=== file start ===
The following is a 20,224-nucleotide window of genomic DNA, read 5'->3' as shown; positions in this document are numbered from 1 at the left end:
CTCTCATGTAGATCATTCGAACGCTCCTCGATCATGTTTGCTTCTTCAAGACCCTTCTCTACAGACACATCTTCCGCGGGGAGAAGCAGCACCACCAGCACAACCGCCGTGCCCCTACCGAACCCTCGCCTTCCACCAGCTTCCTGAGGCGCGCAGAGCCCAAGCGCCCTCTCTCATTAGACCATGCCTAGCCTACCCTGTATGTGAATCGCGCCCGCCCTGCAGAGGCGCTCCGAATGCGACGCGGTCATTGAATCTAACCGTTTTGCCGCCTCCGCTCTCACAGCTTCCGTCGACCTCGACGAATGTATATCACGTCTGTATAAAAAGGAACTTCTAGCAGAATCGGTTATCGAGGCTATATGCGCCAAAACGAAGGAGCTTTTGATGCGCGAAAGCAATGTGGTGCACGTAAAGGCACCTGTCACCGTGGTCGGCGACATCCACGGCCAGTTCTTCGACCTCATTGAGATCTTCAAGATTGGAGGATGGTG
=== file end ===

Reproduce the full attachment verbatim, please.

The following is a 20,224-nucleotide window of genomic DNA, read 5'->3' as shown; positions in this document are numbered from 1 at the left end:
CTCTCATGTAGATCATTCGAACGCTCCTCGATCATGTTTGCTTCTTCAAGACCCTTCTCTACAGACACATCTTCCGCGGGGAGAAGCAGCACCACCAGCACAACCGCCGTGCCCCTACCGAACCCTCGCCTTCCACCAGCTTCCTGAGGCGCGCAGAGCCCAAGCGCCCTCTCTCATTAGACCATGCCTAGCCTACCCTGTATGTGAATCGCGCCCGCCCTGCAGAGGCGCTCCGAATGCGACGCGGTCATTGAATCTAACCGTTTTGCCGCCTCCGCTCTCACAGCTTCCGTCGACCTCGACGAATGTATATCACGTCTGTATAAAAAGGAACTTCTAGCAGAATCGGTTATCGAGGCTATATGCGCCAAAACGAAGGAGCTTTTGATGCGCGAAAGCAATGTGGTGCACGTAAAGGCACCTGTCACCGTGGTCGGCGACATCCACGGCCAGTTCTTCGACCTCATTGAGATCTTCAAGATTGGAGGATGGTG